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A-League independence is almost here but how commercially daring can it be?

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Expert
5th August, 2019
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No doubt the recalcitrant little brat that is the A-League will be shortly called to the headmaster’s office at Fox Sports and asked to explain itself.

With ever-growing concerns around ratings metrics and the broadcasting giant beginning to feel the economic squeeze of an ever-changing digital media, a ‘bang for your buck’ discussion looms.

The A-League representatives will offer a reasonable defence, citing the cronies at the FFA as having held back growth for some time, they will undoubtedly offer the most clichéd of all promises and insist that things will be different from now on.

In fact, they are correct. As the A-League moves to an independent model and the franchises themselves take on an increased role in its financial decision making, football clubs will now control football money and will be attempting to grow the league as never before.

In essence, the conversation between Fox and the A-League is anabrupt one. The broadcaster will remind the clubs that it paid a bundle of cash for the rights and that very few people are watching.

The newly independent A-League will cite FFA mismanagement and assure Rupert Murdoch’s suits that with football brains now controlling the purse strings, the marketing strategy and subsequent monetisation of the game will improve.

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It is something that we all hope for, yet just how ambitious can the A-League be with the increased funds to which it now has access?

The answer lies somewhere between a continuing promotional flat line, where fans see little effort to engage with new markets and a commercial sell-out of the game – complete with empty buckets of chicken, dance troupes, pyrotechnics and annoying music.

Finding a middle marketing ground that changes the face of the highest tier, yet at the same time manages to keep the traditionalists and loyal fans committed and happy is a challenging task.

Here’s hoping that the consultancy firms engaged to analyse the landscape and design and implement the new marketing strategy do not encourage the clubs to engage in some of the folly that other sporting codes have adopted.

The day I walk into a venue and see one of those gigantic rubber fingers, receive one of those annoying clacking devices that drive you mad when used in chorus, or hear Neil Diamond’s ‘Sweet Caroline’ warbling away in the background, please sign me up for lawn bowls.

Whatever decisions are made and however additional funds are eventually used in an attempt to grow the game, football must remain football and resist short-term, crass commercialism.

The focus must be on the fans, with the number one priority being to encourage safe, noisy and passionate active support. A sense of tribalism has been difficult to nurture over the course of the first 15 years of the league.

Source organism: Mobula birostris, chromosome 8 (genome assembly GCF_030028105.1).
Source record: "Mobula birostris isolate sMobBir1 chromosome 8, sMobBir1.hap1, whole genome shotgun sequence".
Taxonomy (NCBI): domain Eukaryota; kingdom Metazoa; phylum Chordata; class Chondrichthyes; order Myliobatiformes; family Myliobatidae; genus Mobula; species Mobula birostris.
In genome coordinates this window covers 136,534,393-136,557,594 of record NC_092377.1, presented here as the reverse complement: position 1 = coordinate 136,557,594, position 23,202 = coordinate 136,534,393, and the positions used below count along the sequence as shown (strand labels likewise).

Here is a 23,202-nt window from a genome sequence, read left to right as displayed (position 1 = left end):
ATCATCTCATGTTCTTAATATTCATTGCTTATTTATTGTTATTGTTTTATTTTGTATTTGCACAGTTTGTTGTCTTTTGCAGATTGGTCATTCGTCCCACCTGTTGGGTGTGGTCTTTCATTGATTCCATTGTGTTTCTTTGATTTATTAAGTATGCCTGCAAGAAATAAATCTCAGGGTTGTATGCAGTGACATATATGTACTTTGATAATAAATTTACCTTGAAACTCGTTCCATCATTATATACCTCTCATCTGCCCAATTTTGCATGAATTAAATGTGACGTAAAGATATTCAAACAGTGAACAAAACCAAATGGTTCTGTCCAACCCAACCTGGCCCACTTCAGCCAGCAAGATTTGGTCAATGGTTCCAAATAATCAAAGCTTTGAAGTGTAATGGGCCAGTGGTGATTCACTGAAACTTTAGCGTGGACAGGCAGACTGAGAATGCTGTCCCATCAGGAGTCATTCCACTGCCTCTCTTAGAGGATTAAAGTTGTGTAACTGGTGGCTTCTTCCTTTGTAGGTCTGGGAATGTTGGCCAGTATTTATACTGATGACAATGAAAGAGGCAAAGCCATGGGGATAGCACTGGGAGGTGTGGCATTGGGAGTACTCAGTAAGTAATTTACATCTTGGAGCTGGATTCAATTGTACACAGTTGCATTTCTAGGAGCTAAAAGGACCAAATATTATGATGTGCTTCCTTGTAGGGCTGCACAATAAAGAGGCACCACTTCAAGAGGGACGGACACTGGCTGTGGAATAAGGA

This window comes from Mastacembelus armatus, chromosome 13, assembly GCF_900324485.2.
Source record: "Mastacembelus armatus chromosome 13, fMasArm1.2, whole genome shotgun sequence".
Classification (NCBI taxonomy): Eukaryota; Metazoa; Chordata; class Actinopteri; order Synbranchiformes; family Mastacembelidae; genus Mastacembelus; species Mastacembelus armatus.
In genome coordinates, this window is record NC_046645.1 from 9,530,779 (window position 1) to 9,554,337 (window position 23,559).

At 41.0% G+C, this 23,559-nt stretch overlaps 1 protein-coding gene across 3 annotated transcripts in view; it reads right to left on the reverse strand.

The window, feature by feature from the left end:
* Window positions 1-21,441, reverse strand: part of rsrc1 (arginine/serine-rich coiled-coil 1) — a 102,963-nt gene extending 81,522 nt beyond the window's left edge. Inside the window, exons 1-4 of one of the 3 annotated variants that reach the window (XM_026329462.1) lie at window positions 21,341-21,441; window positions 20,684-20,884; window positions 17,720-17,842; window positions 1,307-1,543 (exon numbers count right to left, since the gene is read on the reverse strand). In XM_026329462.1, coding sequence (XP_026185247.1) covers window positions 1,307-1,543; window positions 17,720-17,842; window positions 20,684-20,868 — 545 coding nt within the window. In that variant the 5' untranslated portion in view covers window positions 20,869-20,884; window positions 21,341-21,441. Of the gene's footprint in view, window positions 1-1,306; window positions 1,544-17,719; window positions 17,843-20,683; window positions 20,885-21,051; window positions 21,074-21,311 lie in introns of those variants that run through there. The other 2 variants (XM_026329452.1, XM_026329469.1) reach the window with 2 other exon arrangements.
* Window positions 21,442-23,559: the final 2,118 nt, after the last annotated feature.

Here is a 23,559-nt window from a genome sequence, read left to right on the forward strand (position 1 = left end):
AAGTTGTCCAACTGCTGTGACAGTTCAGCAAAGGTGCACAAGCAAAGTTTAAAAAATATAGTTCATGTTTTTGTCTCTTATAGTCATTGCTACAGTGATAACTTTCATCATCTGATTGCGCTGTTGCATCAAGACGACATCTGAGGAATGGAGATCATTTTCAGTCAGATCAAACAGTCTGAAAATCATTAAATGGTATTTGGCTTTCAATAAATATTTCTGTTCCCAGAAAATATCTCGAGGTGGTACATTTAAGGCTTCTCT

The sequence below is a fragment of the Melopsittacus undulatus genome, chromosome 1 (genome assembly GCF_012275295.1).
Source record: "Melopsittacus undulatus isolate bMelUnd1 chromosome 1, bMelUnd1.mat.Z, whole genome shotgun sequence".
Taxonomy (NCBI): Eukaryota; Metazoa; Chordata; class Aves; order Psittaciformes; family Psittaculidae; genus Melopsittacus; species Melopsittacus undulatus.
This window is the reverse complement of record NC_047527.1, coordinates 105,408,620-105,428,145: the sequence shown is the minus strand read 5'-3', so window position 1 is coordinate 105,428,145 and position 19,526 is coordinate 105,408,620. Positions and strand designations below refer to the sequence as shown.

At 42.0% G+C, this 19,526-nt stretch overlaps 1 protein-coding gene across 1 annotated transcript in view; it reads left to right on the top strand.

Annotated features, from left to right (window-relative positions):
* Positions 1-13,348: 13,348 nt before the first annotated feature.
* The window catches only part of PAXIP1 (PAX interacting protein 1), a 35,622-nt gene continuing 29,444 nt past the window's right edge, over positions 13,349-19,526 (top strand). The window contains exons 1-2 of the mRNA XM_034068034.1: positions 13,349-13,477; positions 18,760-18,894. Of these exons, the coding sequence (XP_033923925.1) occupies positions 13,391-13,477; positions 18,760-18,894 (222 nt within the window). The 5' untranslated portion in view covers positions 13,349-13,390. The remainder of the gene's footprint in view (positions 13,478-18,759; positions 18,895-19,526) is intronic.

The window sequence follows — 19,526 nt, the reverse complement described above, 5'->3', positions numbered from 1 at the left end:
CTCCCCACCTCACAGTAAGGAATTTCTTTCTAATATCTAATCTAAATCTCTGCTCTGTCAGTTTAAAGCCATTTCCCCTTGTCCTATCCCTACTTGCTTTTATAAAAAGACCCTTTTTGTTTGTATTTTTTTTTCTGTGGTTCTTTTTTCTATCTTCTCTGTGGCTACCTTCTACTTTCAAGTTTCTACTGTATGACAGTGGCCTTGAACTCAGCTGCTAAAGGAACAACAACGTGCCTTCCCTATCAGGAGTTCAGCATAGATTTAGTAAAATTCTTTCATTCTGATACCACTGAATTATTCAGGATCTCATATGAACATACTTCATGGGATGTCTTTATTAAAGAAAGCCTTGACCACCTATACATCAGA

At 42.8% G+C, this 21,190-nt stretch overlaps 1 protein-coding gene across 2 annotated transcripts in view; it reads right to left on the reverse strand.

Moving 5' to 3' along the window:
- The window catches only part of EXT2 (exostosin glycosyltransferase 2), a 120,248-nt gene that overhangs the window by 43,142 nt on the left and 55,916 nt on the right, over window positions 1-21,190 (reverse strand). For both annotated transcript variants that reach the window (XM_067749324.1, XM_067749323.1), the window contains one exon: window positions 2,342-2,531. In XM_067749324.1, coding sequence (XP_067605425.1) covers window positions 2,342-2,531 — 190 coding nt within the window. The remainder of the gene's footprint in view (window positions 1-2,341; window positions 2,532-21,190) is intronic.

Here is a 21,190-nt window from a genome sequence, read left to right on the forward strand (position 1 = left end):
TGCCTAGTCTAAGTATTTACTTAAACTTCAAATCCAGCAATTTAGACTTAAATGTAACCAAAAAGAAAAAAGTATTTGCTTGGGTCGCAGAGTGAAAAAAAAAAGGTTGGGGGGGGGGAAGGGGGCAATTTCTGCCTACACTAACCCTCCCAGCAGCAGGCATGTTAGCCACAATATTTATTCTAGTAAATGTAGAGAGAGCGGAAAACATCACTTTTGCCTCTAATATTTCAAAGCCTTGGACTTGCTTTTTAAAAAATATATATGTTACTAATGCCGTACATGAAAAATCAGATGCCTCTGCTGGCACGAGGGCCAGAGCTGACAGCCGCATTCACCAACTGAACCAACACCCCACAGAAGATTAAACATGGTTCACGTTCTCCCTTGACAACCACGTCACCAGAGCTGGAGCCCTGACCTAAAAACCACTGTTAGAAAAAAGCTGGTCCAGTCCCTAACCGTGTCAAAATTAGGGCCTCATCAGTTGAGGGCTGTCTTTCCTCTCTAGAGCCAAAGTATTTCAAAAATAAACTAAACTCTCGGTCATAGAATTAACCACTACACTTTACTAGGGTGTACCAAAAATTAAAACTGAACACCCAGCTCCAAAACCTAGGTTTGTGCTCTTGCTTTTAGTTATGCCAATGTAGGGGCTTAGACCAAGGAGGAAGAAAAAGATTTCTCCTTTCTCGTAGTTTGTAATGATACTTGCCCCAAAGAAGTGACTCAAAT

Western Sydney Wanderers' fans

(AAP Image/Paul Miller)

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In effect, the franchises were new communities and many football lovers across the land still preferred to engage with more ingrained, familiar and traditional ones. That built a considerable chasm between the NSL heritage, the modern-day NPL competitions, and the house Frank Lowy built – the A-League.

As such, the potential boom in club memberships, attendances and fan engagement that the stream-lined new league hoped to bring failed to materialise. In fact, across many criteria, growth has moved into the negative.

Now, with long sought-after independence achieved and – hopefully – a clear and strategic vision to reconnect football’s spokes back to one central hub, the game has the opportunity to look after itself.

Creating that aforementioned tribalism and morphing clubs into valued communities where fans find meaning and a sense of belonging must be the fundamental driver in the way the league markets itself in the short term.

Forging those feelings has also been difficult to achieve in recent times with overzealous security hampering the game-day experience. The accessibility and size of venues continues to be an issue, and ticket pricing policies should be high on the agenda of the number-crunchers when they begin pencilling in their new spreadsheets.

That is not to say the professional Australian game has been dull. Far from it. There have been flashpoints where the sense of community embodied in passionate and parochial active support sent tingles down the spine.

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The Brisbane Roar in its prime and the Wanderers in full flight are two clear examples, both showed what football can become in this country.

Now with greater autonomy, the powers-that-be will attempt to change the marketable face of the A-League, sell it better than it has ever been sold before and advance the beautiful game.

Reconnecting with people and communities, and allowing fans to support in their preferred and traditional footballing way is the key.

Let’s hope we avoid anything that looks like a cheap, short-term sell-out.